Re: Vandyke Question
Judy and all,
My only "expertise" in VDB is from mixing it in my own studio & observing all those space cadet undergrads have at it... The only failures we experienced were easily diagnosed: in one case a metal cover on one jar of solution (whichever it was) was an obvious contaminant, in the other (as noted) the supposedly distilled water (sealed in an "official" distilled label) turned out to be regular tap water. But beyond that we stirred fast or slow, & probably committed a dozen other breaches without trouble, tho come to think of it I got a call from the department last semester about some VDB trouble (which I think was ultimately traced to contaminated silver jar, but I'll see if I can check back on that).
I know what you mean. I teach Photography I & II for the Continuing Education Department at Prince George's Community College here in Maryland. Trying to get students to do anything consistantly is enough to raise your blood pressure. Some students think all you need to do is agitate film however or slip the paper in the developer and pull it out after a few minutes and you'll have a masterpiece. We had a problem last year where a group of students processed about 20 rolls of film only to get completely blank strips. Turns out that someone in the class before had "spilled" the developer concentrate and replaced it with fixer concentrate so no one would know.
But, given the far better care you have obviously exercised, my guess would be that there's another factor at work, that for instance one of your chemicals could be below par. Have you made the emulsion from these chemicals successfully, or with less hassle, in the past?
I wouldn't call my working habits "meticulous" but I do clean all equipment with soapy water after each session. All chemicals are stored in glass containers with plastic caps, measured into condiment cups which are discarded after use, and the measuring spoons are cleaned between each chemical. The silver nitrate and tartaric acid were purchased from photographers' formulary in 2002 and show no signs of contamination. The FeAmCitrate for the original (2 year old) vandyke sensitizer was purchased at the same time from photographers' formulary. I wanted to make traditional cyanotype sensitizer in January of 2007 and found black flakes throughout the FeAmCitrate so I bought a pound from artcraft and had no problem. When I tried to make the new vandyke sensitizer about 2 weeks ago and ran into the precipitate. I ordered new FeAmCitrate, tartaric acid, and silver nitrate from artcraft and got the same problem. Thinking it might be the distilled water I bought some from the local food store; to no avail. I am stumped though I am beginning to wonder if the FeAmCitrate is the problem since the amount of precipitate filtered is in line with the volume of FeAmCitrate I measured out. I'll order a batch from photographers' formulary and see if that cures the problem.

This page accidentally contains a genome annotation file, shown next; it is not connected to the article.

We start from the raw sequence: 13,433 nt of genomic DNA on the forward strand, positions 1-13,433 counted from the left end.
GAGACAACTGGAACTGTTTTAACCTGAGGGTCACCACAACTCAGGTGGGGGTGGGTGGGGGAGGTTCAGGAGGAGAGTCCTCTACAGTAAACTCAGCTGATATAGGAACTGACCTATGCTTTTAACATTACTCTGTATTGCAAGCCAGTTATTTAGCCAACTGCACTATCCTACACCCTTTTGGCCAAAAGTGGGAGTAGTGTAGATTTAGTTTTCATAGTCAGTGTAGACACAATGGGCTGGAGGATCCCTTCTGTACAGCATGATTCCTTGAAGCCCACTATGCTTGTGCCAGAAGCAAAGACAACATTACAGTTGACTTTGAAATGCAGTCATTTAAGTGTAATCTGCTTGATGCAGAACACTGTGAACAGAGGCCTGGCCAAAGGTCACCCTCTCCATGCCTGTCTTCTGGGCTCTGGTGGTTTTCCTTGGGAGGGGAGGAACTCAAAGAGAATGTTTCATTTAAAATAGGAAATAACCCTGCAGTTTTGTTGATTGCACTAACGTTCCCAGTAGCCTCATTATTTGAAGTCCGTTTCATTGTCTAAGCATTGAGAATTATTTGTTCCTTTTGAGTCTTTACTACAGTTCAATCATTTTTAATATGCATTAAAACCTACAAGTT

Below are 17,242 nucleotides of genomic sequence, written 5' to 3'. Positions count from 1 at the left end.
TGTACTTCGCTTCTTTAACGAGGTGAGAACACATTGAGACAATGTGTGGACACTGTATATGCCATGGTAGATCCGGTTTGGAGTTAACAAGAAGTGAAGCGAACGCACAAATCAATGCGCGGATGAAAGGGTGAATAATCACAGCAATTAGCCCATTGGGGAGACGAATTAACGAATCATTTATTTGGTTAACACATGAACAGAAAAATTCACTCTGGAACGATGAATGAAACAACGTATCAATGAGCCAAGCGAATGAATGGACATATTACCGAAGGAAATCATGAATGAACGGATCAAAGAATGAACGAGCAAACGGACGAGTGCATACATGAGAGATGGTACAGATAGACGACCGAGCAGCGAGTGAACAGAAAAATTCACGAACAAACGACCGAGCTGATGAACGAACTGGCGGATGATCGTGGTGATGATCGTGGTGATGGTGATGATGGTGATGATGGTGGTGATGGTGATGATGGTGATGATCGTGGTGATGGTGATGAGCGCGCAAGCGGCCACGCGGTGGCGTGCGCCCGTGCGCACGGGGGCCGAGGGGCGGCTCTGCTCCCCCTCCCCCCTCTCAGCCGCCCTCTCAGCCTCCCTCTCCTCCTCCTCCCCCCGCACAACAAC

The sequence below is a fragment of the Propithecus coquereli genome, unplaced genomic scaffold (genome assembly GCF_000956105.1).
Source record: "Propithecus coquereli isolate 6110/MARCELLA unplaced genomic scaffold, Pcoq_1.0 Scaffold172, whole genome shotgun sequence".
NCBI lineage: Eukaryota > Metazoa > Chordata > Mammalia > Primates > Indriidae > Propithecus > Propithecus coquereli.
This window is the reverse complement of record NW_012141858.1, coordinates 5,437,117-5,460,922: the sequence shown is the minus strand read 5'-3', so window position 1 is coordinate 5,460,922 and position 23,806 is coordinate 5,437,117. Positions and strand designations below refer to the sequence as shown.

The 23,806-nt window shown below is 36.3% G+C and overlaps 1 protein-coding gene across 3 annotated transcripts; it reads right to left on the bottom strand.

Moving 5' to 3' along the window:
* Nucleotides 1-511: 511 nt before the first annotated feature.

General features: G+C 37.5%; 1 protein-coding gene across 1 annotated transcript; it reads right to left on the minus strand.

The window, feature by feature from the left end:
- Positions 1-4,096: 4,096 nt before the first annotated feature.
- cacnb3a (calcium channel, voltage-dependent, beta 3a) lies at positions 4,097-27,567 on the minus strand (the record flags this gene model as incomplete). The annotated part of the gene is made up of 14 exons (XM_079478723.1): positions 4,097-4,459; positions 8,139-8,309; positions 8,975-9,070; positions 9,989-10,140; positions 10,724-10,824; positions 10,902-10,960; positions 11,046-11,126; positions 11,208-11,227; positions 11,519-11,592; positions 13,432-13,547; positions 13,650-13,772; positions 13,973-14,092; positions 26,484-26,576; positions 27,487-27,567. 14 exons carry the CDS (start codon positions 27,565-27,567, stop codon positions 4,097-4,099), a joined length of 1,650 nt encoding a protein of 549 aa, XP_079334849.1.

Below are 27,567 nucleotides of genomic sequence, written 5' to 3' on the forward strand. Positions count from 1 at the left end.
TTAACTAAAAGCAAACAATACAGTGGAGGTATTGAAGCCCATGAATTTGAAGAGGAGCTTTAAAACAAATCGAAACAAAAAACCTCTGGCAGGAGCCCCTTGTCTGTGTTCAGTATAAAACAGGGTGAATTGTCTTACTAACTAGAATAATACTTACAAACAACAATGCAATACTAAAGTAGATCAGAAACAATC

Alberto Novo brought up a good point with the possibility of there being an excess of FeAmCitrate, so I checked the calibration of my scale which measures to 0.01 gm and it is off by about 0.02 gm; not enough to cause this kind of problem.
My only other comment at this point is that I, too, have used VDB emulsion more than a year old without a problem. The inside of the jar seems to plate with silver fairly soon, without any noticeable effect on the print, and old emulsion will have black specks which reabsorb as soon as the solution is smoothed on the paper.
I tried both the old and new sensitizers and I had to double coat the paper to get the density I wanted but in the end everything worked out just fine.
Best to all, Scott